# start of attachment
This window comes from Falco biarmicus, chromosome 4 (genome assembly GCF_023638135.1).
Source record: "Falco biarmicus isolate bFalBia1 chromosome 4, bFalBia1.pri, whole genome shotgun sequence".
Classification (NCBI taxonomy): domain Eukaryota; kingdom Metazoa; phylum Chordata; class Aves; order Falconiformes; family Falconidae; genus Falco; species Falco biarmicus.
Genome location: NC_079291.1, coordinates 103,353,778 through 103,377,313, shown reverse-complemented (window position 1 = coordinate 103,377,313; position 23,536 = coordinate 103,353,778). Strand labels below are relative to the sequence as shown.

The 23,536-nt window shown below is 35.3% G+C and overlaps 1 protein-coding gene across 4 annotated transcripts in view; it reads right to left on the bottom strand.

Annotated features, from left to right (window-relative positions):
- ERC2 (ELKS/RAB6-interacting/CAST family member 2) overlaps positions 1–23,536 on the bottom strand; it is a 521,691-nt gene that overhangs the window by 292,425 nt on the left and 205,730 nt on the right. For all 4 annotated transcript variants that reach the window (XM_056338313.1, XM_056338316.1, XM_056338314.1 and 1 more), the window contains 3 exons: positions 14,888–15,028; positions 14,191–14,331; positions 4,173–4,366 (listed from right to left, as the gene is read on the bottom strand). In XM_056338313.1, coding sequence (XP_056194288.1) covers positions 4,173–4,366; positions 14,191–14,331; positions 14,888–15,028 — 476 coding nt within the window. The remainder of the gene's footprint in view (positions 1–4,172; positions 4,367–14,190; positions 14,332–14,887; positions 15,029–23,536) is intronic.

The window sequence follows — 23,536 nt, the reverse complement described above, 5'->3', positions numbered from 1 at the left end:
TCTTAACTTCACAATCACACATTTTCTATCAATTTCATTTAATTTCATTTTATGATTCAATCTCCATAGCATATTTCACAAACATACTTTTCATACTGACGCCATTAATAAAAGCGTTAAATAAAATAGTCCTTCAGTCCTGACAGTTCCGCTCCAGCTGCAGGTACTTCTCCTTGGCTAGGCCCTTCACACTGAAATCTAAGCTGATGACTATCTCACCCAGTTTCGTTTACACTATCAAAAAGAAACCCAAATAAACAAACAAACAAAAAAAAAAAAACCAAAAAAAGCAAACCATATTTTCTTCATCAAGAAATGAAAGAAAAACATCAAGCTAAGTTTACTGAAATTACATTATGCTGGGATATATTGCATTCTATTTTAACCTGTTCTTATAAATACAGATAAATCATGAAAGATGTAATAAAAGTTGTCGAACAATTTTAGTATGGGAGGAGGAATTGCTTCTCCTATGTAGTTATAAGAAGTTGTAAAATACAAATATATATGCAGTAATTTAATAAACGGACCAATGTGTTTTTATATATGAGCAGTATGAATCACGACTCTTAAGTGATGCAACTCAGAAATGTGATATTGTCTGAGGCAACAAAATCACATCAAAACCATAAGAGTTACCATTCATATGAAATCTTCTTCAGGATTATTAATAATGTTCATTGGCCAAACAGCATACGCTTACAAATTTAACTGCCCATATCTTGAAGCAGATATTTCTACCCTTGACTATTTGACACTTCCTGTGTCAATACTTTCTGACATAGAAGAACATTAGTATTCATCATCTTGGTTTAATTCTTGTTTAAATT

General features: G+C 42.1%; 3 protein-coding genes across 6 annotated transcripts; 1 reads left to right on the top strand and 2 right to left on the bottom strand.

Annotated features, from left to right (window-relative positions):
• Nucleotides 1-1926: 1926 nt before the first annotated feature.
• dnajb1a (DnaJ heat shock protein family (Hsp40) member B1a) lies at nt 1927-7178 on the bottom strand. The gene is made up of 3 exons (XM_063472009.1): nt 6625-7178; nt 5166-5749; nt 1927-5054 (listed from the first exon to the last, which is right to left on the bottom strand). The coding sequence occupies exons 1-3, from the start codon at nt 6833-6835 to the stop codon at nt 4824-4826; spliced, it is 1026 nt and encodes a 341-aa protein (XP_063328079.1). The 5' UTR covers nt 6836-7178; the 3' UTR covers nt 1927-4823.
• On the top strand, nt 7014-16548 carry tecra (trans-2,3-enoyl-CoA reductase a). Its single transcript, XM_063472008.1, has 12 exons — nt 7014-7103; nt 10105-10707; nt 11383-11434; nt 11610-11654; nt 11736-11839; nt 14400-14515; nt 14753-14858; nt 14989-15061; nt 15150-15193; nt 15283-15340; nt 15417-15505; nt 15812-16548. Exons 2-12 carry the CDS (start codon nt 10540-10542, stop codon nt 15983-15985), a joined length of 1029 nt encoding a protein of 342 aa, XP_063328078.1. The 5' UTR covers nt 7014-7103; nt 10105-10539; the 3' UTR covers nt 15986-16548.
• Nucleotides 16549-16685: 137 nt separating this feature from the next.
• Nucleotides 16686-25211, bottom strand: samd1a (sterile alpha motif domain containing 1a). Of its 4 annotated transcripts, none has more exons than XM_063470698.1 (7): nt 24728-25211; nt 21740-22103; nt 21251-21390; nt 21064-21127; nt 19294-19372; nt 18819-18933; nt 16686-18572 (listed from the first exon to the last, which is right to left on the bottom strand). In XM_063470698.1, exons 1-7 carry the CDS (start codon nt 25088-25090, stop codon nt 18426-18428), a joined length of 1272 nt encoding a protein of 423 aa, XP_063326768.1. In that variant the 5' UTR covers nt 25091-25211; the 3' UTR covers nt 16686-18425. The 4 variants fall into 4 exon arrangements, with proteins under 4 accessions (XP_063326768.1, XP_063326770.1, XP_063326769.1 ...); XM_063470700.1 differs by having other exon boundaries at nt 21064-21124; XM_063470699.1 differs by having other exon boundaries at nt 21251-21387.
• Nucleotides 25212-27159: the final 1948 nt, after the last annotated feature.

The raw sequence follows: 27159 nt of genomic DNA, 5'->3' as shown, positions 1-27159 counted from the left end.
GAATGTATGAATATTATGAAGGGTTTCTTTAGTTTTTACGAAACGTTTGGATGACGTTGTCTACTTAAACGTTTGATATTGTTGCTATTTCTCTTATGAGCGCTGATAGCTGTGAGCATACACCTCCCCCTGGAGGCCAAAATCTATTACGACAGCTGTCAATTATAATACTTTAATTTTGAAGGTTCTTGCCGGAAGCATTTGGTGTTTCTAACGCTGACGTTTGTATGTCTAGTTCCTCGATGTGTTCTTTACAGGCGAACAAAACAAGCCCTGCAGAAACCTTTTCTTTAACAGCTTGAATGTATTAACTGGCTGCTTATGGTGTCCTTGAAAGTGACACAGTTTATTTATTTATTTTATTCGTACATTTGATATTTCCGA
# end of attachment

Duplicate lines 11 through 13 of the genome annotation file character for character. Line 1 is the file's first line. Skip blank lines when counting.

Annotated features, from left to right (window-relative positions):
• Nucleotides 1-1926: 1926 nt before the first annotated feature.
• dnajb1a (DnaJ heat shock protein family (Hsp40) member B1a) lies at nt 1927-7178 on the bottom strand. The gene is made up of 3 exons (XM_063472009.1): nt 6625-7178; nt 5166-5749; nt 1927-5054 (listed from the first exon to the last, which is right to left on the bottom strand). The coding sequence occupies exons 1-3, from the start codon at nt 6833-6835 to the stop codon at nt 4824-4826; spliced, it is 1026 nt and encodes a 341-aa protein (XP_063328079.1). The 5' UTR covers nt 6836-7178; the 3' UTR covers nt 1927-4823.